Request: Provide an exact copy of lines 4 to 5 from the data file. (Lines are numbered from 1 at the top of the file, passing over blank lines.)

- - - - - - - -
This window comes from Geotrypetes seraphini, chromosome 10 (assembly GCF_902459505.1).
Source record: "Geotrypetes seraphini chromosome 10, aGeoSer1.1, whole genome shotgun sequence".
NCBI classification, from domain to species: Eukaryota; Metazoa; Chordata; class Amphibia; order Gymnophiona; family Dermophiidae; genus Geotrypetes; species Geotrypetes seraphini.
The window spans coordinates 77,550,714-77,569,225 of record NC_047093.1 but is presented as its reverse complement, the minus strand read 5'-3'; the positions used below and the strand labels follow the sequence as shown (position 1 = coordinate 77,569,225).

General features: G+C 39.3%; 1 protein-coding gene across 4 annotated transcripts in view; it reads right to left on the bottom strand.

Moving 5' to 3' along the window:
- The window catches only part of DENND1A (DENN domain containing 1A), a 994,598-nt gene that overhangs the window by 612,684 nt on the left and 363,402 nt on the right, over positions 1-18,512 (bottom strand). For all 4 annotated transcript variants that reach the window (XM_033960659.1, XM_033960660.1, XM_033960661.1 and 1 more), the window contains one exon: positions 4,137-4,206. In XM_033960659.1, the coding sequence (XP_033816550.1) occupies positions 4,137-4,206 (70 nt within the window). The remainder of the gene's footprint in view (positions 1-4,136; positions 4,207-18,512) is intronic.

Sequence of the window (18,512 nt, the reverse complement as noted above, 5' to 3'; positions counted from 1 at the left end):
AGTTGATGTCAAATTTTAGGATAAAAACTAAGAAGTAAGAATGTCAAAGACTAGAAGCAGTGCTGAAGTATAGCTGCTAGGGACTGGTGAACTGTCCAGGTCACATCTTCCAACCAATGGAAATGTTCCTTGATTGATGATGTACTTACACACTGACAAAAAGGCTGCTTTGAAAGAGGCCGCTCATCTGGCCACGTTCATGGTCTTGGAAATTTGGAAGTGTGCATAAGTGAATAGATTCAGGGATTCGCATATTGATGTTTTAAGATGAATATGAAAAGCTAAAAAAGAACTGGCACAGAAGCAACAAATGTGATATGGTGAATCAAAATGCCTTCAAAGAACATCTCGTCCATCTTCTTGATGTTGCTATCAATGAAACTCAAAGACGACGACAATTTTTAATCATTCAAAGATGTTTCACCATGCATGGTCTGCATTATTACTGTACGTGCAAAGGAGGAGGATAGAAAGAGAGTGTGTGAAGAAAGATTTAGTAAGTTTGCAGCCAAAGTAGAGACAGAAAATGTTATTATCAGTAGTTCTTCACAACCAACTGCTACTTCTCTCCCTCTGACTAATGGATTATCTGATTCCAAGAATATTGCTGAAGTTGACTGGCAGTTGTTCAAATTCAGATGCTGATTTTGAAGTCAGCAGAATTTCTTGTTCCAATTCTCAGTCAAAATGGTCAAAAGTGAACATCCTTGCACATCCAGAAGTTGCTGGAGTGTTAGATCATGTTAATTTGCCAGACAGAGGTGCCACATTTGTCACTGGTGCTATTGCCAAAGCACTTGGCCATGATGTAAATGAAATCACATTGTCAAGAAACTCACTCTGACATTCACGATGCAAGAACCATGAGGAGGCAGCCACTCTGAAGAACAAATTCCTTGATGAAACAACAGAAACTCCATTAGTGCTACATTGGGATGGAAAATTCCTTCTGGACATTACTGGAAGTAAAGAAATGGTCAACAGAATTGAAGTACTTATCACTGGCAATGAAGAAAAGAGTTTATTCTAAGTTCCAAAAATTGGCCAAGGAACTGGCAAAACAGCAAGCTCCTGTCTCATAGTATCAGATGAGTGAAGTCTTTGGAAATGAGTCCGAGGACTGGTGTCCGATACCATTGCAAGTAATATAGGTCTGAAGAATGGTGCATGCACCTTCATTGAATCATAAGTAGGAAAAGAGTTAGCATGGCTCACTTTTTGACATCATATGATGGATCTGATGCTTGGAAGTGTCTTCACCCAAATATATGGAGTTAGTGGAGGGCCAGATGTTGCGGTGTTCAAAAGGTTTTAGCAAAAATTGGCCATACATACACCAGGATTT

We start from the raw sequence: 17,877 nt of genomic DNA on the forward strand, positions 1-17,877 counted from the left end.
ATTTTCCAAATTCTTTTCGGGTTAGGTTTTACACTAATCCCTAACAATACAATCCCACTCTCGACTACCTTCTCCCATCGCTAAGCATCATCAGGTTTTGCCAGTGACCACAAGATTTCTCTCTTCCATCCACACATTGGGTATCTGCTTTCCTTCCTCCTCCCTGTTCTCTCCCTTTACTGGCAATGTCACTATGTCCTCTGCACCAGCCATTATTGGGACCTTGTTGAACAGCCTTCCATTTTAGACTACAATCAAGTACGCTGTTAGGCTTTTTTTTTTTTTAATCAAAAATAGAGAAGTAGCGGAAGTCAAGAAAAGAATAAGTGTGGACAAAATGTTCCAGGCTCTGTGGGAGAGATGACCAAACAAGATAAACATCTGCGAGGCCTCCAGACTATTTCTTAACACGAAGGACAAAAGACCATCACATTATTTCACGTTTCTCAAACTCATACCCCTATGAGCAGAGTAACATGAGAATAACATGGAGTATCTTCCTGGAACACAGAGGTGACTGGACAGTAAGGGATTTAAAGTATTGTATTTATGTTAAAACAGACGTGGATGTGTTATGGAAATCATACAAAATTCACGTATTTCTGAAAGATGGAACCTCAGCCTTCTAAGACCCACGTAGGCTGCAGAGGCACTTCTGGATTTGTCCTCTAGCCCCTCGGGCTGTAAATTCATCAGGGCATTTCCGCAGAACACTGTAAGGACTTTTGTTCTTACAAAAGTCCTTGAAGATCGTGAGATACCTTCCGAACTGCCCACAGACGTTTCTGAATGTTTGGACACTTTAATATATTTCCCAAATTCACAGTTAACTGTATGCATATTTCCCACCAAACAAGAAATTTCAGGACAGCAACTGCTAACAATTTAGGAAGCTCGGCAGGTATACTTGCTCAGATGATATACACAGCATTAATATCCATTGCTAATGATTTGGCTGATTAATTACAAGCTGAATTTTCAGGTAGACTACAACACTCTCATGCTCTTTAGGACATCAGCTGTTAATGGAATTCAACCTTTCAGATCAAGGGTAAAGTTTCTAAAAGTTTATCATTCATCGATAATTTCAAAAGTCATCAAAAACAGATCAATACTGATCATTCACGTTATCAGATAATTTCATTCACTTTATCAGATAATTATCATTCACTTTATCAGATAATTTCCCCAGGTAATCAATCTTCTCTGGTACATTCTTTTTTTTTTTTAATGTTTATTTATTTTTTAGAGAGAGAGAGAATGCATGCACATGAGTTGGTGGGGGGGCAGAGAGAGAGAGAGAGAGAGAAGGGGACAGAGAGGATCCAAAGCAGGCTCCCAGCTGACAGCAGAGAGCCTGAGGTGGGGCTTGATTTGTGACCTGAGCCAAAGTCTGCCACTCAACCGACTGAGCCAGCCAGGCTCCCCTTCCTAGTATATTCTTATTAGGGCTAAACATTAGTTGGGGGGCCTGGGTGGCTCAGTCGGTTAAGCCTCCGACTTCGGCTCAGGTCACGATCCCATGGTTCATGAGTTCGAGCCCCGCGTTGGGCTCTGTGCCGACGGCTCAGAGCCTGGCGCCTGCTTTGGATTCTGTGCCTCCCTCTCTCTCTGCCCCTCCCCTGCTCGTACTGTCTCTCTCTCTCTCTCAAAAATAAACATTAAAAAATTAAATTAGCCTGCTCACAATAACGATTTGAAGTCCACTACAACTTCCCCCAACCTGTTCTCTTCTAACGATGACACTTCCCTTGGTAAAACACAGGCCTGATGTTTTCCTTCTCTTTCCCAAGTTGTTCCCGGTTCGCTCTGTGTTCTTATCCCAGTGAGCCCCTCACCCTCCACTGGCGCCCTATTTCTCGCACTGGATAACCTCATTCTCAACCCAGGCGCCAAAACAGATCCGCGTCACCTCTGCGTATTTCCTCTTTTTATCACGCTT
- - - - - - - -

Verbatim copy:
The window spans coordinates 77,550,714-77,569,225 of record NC_047093.1 but is presented as its reverse complement, the minus strand read 5'-3'; the positions used below and the strand labels follow the sequence as shown (position 1 = coordinate 77,569,225).

General features: G+C 39.3%; 1 protein-coding gene across 4 annotated transcripts in view; it reads right to left on the bottom strand.